Oil burn

I have a 2000 honda civic with 89K miles on it. I have the oil changed every three months. I just got back from Vavaline and for the first time the attendant told me my car had burned a quart of oil. In three months? He tried to assure me that this wasn’t the end of the car. He said there was no indication that there was a leak. He told me to get this so-called “higher mileage” oil which of course cost more. My car gives not indication that it burns oil. Should I have my mechanic check it our for a leak? What if it is burning oil. Is the car trying to tell me 12 years is long enough? Johanna

You should be checking the oil yourself, at least once a month, between changes…A modest oil consumption is normal for all cars regardless of mileage…

I would check the oil once a week. I do this first thing in the morning when the engine is cold before I start the engine. I don’t think I would go to a high mileage oil.
You might have been shortchanged a quart at your previous oil change. This used to happen with my dad’s 1954 Buick when I was in high school. Sometimes the garage would forget that when the filter was changed, an extra quart was needed.
Use the viscosity of the oil specified in the owner’s manual. Check the oil once a week and most importantly, quit worrying.

Maybe it was 1 qt low or maybe 1/4 qt and exaggerated so you will pay for the overpriced high mileage oil change.

Oil consumption is normal in vehicles. Simply check the oil level on the vehicle every 3-4 fuel fills and top as needed.

“the attendant told me my car had burned a quart of oil. In three months?”

The only problem that we can definitely verify in this situation is a car owner who apparently never bothers to lift the hood and check the oil dipstick (and undoubtedly other fluids as well).

As was said, the oil change guy may have been exaggerating about how much oil had been consumed in order to upsell you to the higher-priced oil for high-mileage cars. Or, maybe it was actually more than 1 qt low. Without any effort by the car owner to check and correct fluid levels between oil changes, almost anything is possible–from a trivial amount of oil consumption right up to an engine that winds up being destroyed as a result of low oil or coolant levels.

I suggest that you get into the habit of checking your oil once a week until you have some idea of how rapidly the engine might be consuming oil. The object of this exercise is to make sure that the oil level NEVER falls more than 1 qt below the full mark on the dipstick.

Even better is to replenish the oil as soon as the level drops by 1/2 qt.
On a Civic–which, if memory serves me correctly, only holds 4 qts of oil to begin with–there is really very little room for error before a low oil level starts to lead to greatly increased engine wear. And, as engine wear increases, the rate of oil consumption increases, and then engine wear becomes even greater, and so on…until eventually an engine that should last for 250,000 miles with no issues winds up being destroyed by 100,000 miles.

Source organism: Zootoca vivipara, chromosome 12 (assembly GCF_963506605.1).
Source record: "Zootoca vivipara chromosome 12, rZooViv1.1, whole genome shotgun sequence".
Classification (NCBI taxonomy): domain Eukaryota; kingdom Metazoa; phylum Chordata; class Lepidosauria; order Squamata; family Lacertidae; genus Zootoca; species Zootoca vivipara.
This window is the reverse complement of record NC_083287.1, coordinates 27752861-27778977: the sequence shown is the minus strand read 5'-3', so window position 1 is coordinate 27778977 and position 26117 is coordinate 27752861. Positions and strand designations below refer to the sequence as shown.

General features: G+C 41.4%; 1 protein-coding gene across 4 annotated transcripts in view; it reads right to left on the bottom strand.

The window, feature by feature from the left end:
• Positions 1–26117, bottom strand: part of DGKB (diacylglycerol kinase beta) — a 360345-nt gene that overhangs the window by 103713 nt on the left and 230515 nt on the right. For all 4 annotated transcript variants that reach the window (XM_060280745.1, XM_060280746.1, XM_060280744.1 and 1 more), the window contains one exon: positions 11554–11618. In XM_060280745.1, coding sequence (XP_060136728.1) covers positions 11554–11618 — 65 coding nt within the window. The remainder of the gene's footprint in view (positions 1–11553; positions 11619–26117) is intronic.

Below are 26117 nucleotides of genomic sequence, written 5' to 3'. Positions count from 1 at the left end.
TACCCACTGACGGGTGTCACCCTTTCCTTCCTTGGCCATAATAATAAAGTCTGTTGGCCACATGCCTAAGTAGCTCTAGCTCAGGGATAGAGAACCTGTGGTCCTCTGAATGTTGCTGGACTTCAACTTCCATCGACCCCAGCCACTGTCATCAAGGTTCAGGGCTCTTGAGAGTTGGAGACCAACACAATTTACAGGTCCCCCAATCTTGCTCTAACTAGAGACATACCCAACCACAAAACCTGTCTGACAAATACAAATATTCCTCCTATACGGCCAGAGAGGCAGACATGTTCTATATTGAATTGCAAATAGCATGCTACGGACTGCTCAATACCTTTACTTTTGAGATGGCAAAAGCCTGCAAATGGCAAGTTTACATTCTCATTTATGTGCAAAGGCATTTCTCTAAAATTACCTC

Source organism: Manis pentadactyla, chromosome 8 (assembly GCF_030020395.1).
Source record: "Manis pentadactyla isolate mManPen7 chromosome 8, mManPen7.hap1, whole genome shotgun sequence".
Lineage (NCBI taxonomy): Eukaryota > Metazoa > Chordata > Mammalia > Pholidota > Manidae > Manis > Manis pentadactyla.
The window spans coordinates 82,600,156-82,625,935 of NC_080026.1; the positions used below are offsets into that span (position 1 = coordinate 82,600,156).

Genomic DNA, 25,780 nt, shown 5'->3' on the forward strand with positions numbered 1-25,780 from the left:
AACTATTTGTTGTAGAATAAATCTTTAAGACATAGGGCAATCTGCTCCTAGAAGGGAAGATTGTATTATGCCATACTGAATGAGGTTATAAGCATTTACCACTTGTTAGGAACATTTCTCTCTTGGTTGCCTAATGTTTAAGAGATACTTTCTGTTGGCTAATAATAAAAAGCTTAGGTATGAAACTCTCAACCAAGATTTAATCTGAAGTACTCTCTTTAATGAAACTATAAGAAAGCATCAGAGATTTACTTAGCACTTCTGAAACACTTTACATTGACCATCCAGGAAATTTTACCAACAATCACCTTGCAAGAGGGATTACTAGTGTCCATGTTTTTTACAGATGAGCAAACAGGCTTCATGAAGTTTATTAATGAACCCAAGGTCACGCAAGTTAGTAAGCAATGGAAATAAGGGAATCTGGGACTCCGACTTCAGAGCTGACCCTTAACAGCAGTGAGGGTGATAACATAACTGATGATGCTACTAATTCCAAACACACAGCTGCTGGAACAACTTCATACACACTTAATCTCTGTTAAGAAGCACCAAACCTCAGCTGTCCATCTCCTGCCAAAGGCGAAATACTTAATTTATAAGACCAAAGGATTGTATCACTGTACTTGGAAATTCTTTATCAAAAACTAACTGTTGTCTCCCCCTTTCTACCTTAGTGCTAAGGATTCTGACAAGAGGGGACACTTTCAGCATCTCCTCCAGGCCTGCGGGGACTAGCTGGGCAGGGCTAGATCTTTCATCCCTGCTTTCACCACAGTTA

If you don’t know how to check the oil and the coolant, and–hopefully the transmission fluid as well–ask a friend to show you how to do it.

Johanna–Unless you actually begin to monitor your car’s fluids and refill them as necessary, you will REALLY have a lot of “soris”.

Johanna–If you check the oil when filling up with gasoline, check the oil after you have filled the gasoline tank. This gives the oil a chance to drain down into the pan at the bottom of the engine and you will get a more accurate reading. Pull the dipstick out, wipe it off with the paper towel used to dry the windshield or a rag, put the stick back in and then pull it out and get the reading.
One advantage in checking the oil at a gasoline station is that other motorists will think you are an expert and ask for advice. I have had that happen and it’s great. It gives me two places–this board and the gasoline station to give bad advice.

How many miles do you drive in 3 months?

Unless you’re only driving a few hundred miles in this 3 month period I wouldn’t worry about it being a quart low. I’d suggest checking the fluid levels once a week unless there’s reason to believe something is wrong and should be checked more often. As others have already stated if you don’t know how to check your own oil, coolant, power steering fluid, brake fluid and transmission fluid (if an automatic) get someone who knows about cars to show you how. All these things need to be watched regularly in order to assure the car will be safe and reliable. I seriously doubt you have a problem and I have seen cars use oil during one oil change interval and then return to their normal behavior of not using any oil between changes. If the car does continue to use some oil just be sure to keep the oil level in the safe zone (1 quart or less low). I always try to refill my cars if they get 1/2 quart low on oil. I have one car that has 518K miles on it and uses a quart of oil about every 1000 miles and has for probably about the last 100,000 miles which to me is excessive, but the car isn’t worth rebuilding the engine so I just add the oil and keep driving it. Just because an engine is using some oil doesn’t mean it’s wore out.